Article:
Accessibility to information, due mainly to the internet, has many home greenhouse hobbyists experimenting with hydroponic systems in a greenhouse. Hydroponic gardening is gardening without the use of soil. In other words, any type of growing system that bypasses the microbes in the soil and directly feeds the plants with nutrients can be considered hydroponics. There are many different hydroponic growing systems and each has its own advantages and disadvantages. A closer look at some of the systems commonly used by home hobbyists will give a grower a bit of insight into the fascinating world of hydroponic gardening and some inspiration to start experimenting.
Deep water culture is perhaps the easiest hydroponic system to set up. A five gallon bucket or tupperware container can be converted into a deep water culture system with just a few parts from the hardware store. In a deep water culture system, the plant is held in place by a small amount of inert medium (usually gravel or clay pebbles). However, the vast majority of the plant’s roots do not grow in the medium, but, rather, dangle down into the container where they are submersed in the nutrient solution. These systems are great because they are easy to build and can produce quick, vigorous growth. The biggest drawback of deep water culture systems is how susceptible they are to temperature changes. Since the roots are submersed in the solution, the temperature of that solution will greatly affect the way the plant’s roots can receive oxygen. When temperatures are too warm, the plant’s roots will not receive the oxygen they require and they will become susceptible to pathogens. For this reason, deep water culture should only be used by greenhouse growers in cooler climates or growers who have invested in cooling devices, such as water chillers or air conditioners. Without a cooling device, a grower may have a difficult time keeping the system’s temperature in the desired range (65-75 degrees F).
In a top-drip hydroponic system, the nutrient solution is delivered to each plant via a drip stake or drip line emitter. The individual plant modules will vary from system to system, but, generally, top-drip gardeners use standard potting containers. The medium for the containers can be any sort of inert medium or even soil if the grower wishes to have a more hybrid hydroponic/soil system. Top-drip systems can be set up as a recirculating system or a run-to-waste system. Recirculating top-drip systems will need a reservoir for holding the nutrient solution and the reservoir will need to be aerated. A timer is needed to trigger the pump for feeding intervals. The duration will fluctuate depending on the crop being grown and the particular stage of growth. Although top-drip systems are a little more expensive to start up than a deep water culture system, they fare much better at higher temperatures. Top-drip systems are also the preferred hydroponic system of commercial tomato growers.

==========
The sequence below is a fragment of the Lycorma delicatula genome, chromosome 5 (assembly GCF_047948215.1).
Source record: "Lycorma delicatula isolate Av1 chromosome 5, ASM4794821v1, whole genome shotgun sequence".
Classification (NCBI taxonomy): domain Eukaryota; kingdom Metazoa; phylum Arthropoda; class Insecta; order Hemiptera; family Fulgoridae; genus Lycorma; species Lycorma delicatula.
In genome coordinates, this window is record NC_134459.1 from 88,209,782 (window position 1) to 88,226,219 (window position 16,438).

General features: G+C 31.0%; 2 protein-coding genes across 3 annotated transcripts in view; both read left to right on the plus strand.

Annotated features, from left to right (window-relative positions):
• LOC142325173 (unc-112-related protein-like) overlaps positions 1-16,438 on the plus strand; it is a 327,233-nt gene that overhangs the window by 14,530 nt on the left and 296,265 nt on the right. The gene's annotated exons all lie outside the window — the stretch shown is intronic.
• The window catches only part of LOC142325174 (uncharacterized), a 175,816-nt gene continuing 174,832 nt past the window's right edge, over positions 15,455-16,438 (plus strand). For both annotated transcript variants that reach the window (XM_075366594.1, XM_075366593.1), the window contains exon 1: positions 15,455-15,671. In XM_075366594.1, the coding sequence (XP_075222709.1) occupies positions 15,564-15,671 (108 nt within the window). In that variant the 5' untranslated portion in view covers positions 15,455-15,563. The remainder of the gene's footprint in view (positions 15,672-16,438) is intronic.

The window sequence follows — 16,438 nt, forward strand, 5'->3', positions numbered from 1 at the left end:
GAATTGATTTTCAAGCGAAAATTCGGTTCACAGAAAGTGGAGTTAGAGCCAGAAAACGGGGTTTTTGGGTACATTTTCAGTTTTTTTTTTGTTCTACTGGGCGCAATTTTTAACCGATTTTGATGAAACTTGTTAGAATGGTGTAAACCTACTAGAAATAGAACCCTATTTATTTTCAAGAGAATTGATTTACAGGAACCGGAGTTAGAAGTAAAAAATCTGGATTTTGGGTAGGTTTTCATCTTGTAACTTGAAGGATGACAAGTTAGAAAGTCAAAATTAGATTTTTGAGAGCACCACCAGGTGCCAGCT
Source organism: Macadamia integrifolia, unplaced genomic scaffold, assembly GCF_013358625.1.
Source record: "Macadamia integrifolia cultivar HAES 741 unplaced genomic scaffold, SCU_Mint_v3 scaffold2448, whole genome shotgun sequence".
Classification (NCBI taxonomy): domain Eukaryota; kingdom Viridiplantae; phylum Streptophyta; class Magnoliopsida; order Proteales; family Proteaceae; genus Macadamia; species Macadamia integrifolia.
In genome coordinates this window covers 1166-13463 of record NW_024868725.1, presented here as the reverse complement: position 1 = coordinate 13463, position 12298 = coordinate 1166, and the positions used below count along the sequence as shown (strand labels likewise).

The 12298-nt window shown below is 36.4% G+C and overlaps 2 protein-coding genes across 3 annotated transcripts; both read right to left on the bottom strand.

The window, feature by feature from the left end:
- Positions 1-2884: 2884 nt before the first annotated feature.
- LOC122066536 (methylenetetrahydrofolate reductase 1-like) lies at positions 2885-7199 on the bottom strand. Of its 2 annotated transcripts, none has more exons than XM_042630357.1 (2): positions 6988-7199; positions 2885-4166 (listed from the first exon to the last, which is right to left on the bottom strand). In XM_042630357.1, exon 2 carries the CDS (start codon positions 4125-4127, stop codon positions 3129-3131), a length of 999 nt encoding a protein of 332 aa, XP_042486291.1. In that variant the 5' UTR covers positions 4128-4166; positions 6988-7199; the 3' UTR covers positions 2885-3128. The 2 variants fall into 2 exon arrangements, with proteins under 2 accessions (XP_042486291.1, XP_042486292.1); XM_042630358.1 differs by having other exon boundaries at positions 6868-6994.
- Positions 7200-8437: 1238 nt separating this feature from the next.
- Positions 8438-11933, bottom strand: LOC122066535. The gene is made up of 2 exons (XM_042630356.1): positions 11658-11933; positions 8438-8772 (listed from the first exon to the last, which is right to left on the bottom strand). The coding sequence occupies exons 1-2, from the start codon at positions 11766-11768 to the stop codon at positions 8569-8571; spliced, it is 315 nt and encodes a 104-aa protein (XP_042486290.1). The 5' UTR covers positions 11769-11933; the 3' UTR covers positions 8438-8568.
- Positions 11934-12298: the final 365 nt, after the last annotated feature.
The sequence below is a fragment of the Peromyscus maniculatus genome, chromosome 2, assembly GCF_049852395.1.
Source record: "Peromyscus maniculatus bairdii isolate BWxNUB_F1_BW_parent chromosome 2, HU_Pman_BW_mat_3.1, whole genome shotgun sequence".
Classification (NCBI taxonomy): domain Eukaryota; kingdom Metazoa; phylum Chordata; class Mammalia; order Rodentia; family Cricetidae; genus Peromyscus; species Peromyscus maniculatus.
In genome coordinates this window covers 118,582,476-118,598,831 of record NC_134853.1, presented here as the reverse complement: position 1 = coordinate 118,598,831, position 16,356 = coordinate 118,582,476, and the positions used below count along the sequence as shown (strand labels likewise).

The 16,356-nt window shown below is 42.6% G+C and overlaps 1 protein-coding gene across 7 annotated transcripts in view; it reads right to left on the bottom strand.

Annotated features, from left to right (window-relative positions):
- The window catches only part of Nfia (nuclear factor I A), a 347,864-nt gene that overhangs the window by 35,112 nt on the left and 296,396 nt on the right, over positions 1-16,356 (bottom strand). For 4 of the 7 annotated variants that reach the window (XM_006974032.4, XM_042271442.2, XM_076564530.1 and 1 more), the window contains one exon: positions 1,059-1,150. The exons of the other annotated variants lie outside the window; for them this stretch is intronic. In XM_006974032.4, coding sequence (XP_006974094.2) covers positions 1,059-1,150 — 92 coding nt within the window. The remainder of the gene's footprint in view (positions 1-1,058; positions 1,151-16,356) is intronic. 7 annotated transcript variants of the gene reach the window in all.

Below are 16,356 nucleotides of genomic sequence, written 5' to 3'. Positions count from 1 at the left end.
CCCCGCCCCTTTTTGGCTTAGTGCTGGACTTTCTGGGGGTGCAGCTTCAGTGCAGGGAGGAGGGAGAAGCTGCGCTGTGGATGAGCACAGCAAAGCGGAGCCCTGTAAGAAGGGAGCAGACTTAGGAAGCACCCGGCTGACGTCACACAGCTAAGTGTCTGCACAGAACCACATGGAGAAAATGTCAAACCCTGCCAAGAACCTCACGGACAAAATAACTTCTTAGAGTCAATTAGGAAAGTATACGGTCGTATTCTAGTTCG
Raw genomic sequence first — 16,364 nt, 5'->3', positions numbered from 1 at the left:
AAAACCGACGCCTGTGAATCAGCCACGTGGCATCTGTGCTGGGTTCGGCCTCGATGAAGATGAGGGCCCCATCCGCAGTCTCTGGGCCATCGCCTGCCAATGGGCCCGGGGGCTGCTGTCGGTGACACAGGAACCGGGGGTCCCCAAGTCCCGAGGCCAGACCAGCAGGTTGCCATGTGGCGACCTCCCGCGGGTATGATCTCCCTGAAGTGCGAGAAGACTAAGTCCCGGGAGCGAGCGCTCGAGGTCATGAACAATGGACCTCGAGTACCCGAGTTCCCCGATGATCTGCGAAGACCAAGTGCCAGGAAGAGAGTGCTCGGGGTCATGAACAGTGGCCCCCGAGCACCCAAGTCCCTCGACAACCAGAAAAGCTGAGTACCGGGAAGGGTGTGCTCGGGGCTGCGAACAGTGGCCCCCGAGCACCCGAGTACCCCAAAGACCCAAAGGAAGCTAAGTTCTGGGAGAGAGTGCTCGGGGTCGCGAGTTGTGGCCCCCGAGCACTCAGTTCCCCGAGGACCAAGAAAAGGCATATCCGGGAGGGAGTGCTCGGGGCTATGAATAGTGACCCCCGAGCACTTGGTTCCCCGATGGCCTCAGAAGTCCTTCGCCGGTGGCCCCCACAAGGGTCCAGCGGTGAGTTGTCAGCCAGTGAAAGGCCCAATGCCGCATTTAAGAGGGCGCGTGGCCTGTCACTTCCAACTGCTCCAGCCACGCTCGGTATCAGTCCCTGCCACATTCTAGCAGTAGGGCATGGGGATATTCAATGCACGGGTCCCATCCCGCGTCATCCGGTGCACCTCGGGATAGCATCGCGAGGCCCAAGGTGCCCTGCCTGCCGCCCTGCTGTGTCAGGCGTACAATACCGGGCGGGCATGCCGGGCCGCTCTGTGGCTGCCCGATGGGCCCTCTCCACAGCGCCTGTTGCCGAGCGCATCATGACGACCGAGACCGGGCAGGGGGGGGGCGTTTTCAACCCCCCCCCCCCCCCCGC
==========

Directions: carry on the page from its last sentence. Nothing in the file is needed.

A flood and drain system uses a table or trough which is flooded with nutrient solution for a given period of time and then drained. Traditional flood and drain systems use gravity to return the nutrient solution to the reservoir. In other words, once the pump that pushes water to fill the flood table is deactivated, the water drains back to the reservoir. Typically, containers filled with a medium, such as hydroton, stone wool, coco coir, or another soilless mix, are placed in the flood tables; however, the medium can also be placed directly in the table or trough. Flood and drain systems work well for hobbyists looking to experiment with hydroponics and/or beginner gardeners because they are easy to build and can accept a wide range of media. Like top-drip systems, flood and drain systems can offer a hybrid hydroponic/soil system to growers who are not ready to give up soil gardening completely, but still want to gain some of the benefits hydroponic gardening has to offer.
The previously mentioned hydroponic systems are commonly used by beginner hydroponic growers or hobbyists looking to do a little experimenting with hydroponics. Other systems, like aeroponics, nutrient film technique, and current culture, can also be used, but are typically reserved for growers with more hydroponics experience. That being said, remember that experimentation with hydroponic systems is a fun and exciting way to differentiate your greenhouse from others. There is no shame in trying out a new hydroponic system or trying to develop your own system for your particular greenhouse. Like other styles of gardening, hydroponic systems offer a lifetime of learning to anyone willing to give it a try.
Background information for this article was provided by Arcadia Glasshouse ArcadiaGlasshouse.com.